Patients and Visitors
  • Following Surgery

  • Post Anesthesia Care Unit (PACU)

    After surgery, you will be taken to the PACU, where nurses, specializing in the care of post-anesthesia patients, will closely monitor you until you are alert and stable. You may feel a mask on your face, providing supplemental oxygen until you are awake. As the anesthetic wears off, noises may sound louder than usual, and you may have blurred vision, a dry mouth and chills. These are all common side effects that will subside. You may experience pain or a burning sensation at the site of your surgery. Do not hesitate to ask your nurse for pain medication. A sore throat following general anesthesia is not unusual. The breathing tube in place during your surgery may cause irritation.

    Comfort and Pain Management

    We want to make your stay as comfortable as possible by maintaining an acceptable level of comfort, including relief from pain. A pain assessment scale has been developed and will be used to determine your individual pain level. The nurse will aggressively assess and manage your pain level based on the numerical value on the pain level key. All medications are administered as ordered by your physician. To understand more about our pain management philosophy click here.

    Transfer from PACU

    When you are ready, an orderly will transfer you by gurney to your assigned room. If you are spending the night, you may be assigned a different room than before surgery.

    Your physician will assess your needs after surgery and you will be assigned to the appropriate nursing unit based upon your physician's orders. For example, if you need a higher level of care immediately after surgery, you may be placed in one of our critical care units, either the Intensive Care Unit (ICU) or the Cardiac Care Unit (CCU). If you don't require this level of care, but your physician wants you to be electronically monitored, you will be assigned to one of the telemetry units, either the Definitive Observation Unit (DOU) or the Cardiac Step Down Unit (CSDU). If you do not require telemetry, you will be placed in one of our medical or surgical units. As your recovery progresses, you may be transferred to a different nursing unit to ensure that you are receiving the most appropriate level of care.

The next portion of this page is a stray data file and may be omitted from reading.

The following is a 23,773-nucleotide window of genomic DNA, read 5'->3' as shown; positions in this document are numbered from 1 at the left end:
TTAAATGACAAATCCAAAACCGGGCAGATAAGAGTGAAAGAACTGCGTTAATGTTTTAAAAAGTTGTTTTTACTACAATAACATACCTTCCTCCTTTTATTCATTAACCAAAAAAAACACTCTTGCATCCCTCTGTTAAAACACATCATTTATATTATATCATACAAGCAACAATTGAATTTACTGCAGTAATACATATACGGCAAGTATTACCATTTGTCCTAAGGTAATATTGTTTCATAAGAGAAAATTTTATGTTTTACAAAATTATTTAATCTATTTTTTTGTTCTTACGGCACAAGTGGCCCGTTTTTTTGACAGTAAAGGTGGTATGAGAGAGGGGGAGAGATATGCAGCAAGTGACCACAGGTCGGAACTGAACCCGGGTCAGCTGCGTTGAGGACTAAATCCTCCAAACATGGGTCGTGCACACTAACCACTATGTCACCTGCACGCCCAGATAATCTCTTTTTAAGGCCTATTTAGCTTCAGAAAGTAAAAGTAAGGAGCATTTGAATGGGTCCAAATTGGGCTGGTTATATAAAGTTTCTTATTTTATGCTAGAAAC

Coughing Exercises

    Coughing helps clear secretions from your air passages.

    At first, a healthcare provider may help you move and turn in bed. You will be taught to turn, change positions, sit with your legs dangling over the side of the bed, and get out of bed.

    1. Hold a pillow against your body as instructed by your healthcare provider. This helps prevent discomfort around the incision site.
    2. Take 2 to 3 deep breaths.
    3. Cough 2 times.

    Ankle Pumps

    1. Lie on your back with your legs slightly apart. Keep your feet straight, toes pointed up.
    2. Slowly point your feet down, then back up.

    Ankle Circles

    1. Lie on your back with your legs slightly apart. Keep your feet straight, toes pointed up.
    2. Slowly turn your feet out to the sides. Then slowly turn them back toward each other.
    3. Return to starting position.

    Turn in Bed and Change Positions Often

    Going Home

    Several discharge criteria must be met before you go home.

    Please remember to make arrangements in advance for someone to drive you home. Before you leave the hospital you will receive instructions on your home care. After arriving home, plan on resting the remainder of the day. Someone should remain at home with you for at least the first 24 hours, since you will still be sedated and recovering from anesthesia.

    They include, but are not limited to:

    1. The ability to drink fluids and keep them down
    2. The ability to urinate (specific surgeries only)
    3. Stable vital signs
    4. Nausea under control
    5. Pain under control

    If any questions arise after you have gone home, please contact your physician directly.